Will Randy Moss start and play 16-plus games for the 49ers in 2012?
This should be the first question on everyone's minds. If the 49ers maintain a winning record as predicted, Moss should be the starting flanker for at least 16 games. He looks like he can still play, and all the reports surrounding him have been positive.
Will Crabtree thrive in his more physically-suited role as a split-end receiver?
Entering his fourth year, Crabtree is in a position to excel. The physical demands of the split-end receiver are more tailored to what Crabtree does best. With players like Randy Moss, Mario Manningham and Vernon Davis stretching the field, Crabtree will find himself open quite a bit underneath.
Is Manningham good enough to push Crabtree for time or make San Francisco come out of more three-plus WR sets?
There was the concern that the 49ers might change their offensive philosophy because of their personnel. It will probably happen to a degree, but with the means to make the 49ers a more efficient offense. Manningham is definitely expected to have a significant role in the passing game.
What does Kyle Williams have to do to win the people back? Will be rebound in 2012 or won't he? And what will be considered good enough?
Williams has taken the correct approach and seems to be getting better and better as a receiver. He is a good football player who many expect to rebound this year. Williams will have a short memory this year, taking it one game at a time, and hopefully, so will the fans.
Ted Ginn, Jr.
Over the offseason, Ginn added 10 pounds of upper-body strength to help him as a receiver. Will Ginn continue to get attempts on the offensive side of the ball?
Ginn added the upper-body strength seemingly to improve as a receiver off the line of scrimmage. He maintains that top speed, and now with a bigger frame, he should be pushed around a lot less. The staff might want to see how how it's effected him as a WR.
Considering the depth of the 49ers receiving corps, what sort of role can we expect first-rounder A.J. Jenkins to have as a rookie?
As a first round receiver, Jenkins won't be asked to shoulder the workload for the offense. He will be able to take a backseat, learn and be inserted in specific game situations.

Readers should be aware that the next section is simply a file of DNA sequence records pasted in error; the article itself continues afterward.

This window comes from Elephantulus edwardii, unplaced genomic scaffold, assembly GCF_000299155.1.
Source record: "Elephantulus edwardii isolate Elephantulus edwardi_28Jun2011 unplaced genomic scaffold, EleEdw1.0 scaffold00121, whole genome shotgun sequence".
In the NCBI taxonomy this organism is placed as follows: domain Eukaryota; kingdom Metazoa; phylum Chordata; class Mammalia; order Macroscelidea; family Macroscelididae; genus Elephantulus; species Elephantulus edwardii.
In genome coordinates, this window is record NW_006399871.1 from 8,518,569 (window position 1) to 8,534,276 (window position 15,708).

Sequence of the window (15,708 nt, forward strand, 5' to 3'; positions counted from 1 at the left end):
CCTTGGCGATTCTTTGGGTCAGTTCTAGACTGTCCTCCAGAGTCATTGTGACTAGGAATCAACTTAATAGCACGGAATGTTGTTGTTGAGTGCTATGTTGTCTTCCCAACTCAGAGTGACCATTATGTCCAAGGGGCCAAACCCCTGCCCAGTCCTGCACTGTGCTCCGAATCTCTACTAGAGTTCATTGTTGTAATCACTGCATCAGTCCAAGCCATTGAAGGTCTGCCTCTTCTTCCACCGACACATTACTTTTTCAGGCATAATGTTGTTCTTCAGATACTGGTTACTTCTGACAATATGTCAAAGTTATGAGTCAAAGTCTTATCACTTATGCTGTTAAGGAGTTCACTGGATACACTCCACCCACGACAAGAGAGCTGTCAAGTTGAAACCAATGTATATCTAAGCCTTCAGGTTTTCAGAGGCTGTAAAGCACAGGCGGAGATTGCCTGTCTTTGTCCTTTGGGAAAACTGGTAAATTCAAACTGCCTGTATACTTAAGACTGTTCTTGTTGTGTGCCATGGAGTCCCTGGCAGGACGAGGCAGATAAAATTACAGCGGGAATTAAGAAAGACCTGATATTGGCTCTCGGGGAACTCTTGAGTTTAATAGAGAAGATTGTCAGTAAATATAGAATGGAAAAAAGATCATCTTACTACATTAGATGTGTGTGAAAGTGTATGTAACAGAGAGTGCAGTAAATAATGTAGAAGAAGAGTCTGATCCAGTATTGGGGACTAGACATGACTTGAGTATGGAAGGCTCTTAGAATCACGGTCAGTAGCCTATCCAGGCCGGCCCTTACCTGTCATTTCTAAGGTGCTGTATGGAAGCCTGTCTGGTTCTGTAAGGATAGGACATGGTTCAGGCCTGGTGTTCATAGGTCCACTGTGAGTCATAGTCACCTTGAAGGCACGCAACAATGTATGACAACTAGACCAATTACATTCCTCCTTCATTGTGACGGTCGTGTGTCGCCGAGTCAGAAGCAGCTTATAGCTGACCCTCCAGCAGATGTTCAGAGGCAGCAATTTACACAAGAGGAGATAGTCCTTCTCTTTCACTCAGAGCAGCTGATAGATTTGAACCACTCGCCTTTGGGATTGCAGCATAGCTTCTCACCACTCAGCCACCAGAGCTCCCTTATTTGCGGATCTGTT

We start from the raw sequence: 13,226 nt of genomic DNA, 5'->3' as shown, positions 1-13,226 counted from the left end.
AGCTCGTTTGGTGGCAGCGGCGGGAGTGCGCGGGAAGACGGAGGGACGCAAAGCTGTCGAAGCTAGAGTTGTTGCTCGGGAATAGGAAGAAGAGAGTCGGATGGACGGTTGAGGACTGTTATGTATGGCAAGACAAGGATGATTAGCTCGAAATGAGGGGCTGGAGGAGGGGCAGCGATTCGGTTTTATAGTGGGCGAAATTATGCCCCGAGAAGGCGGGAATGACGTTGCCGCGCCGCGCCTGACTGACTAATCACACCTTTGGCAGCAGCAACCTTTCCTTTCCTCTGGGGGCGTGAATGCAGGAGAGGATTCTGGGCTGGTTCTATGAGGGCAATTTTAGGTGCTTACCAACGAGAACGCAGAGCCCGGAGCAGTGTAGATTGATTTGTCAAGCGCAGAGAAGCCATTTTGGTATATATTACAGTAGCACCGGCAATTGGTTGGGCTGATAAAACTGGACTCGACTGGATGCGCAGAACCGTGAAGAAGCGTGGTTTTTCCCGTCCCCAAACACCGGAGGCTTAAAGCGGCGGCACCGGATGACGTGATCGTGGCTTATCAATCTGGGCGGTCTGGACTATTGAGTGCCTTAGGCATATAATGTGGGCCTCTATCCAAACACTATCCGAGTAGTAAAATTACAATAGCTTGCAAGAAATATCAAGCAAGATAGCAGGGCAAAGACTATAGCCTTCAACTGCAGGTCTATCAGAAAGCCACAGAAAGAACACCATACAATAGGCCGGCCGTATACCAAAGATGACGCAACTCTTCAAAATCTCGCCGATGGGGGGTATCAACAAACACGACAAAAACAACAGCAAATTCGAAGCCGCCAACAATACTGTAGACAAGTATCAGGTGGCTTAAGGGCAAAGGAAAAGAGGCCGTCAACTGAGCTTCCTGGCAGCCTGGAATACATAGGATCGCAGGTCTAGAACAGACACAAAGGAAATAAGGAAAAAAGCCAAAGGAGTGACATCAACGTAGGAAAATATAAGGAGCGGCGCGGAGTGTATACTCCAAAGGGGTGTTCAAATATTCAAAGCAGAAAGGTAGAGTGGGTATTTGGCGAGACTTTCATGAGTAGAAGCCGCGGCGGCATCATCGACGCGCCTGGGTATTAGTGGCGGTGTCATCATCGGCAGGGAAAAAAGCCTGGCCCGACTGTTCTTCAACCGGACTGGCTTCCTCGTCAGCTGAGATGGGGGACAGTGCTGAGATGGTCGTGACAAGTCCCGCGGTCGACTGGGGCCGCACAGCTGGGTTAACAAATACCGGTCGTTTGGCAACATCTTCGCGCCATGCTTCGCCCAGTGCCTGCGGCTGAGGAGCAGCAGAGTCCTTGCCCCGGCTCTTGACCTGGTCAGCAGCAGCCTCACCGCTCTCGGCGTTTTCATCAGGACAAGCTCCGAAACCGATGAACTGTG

How prevalent are Owusu's medical reports (concussions) when it comes to his evaluation on cut-down day? And can he show enough to at least earn a spot on the practice squad, assuming he does make not the final 53?
I'm sure it's a slight concern but if Owusu does enough, he can make the team. He's a Harbaugh guy from Stanford and has potential as a deep threat. If he doesn't make the final 53, he's a sure-fire lock for the practice squad.
Is Palmer making enough noise to sneak onto the final 53? If he has a brilliant exhibition, could Palmer be the player who edges out Ginn for a roster spot?
He's becoming the most regularly mentioned UDFA in Santa Clara, and for positive reasons. The Niners have added a lot of new faces in the past two offseasons with Harbaugh; the 49ers are not afraid to make decisions like that if it makes the team better.
Has Hastings made significant strides to hopefully provide talent on the practice squad in case of injury?
Hastings is a second-year receiver out of Washburn who has stuck around with the team since last year. The 49ers have added a lot of talent at the wide receiver position, so his immediate future is to be determined.
Starting now, can Tyms show enough potential to be the No. 1 practice squad WR to be called up if the Niners incur injury at the position?
Tyms certainly has potential and is a player to watch this preseason.
Is Brett Swain out of his league with the now-loaded 49ers receiving corps?
Swain was asked to step in for the 49ers last year when they were busted at WR. He didn't contribute much, but made a positive enough impression to remain with the team. Swain signed a one-year deal before the draft and could be expendable.
The final hand-picked UDFA receiver. Like Tyms, Palmer and Owusu, what can Nelson do between now and September 2 to secure a best possible scenario with the team?
It's up to one of these receivers to step up in game situations during the preseason and be heard. Nelson is no different; he can be a sleeper receiver or hope to earn a paycheck on the practice squad.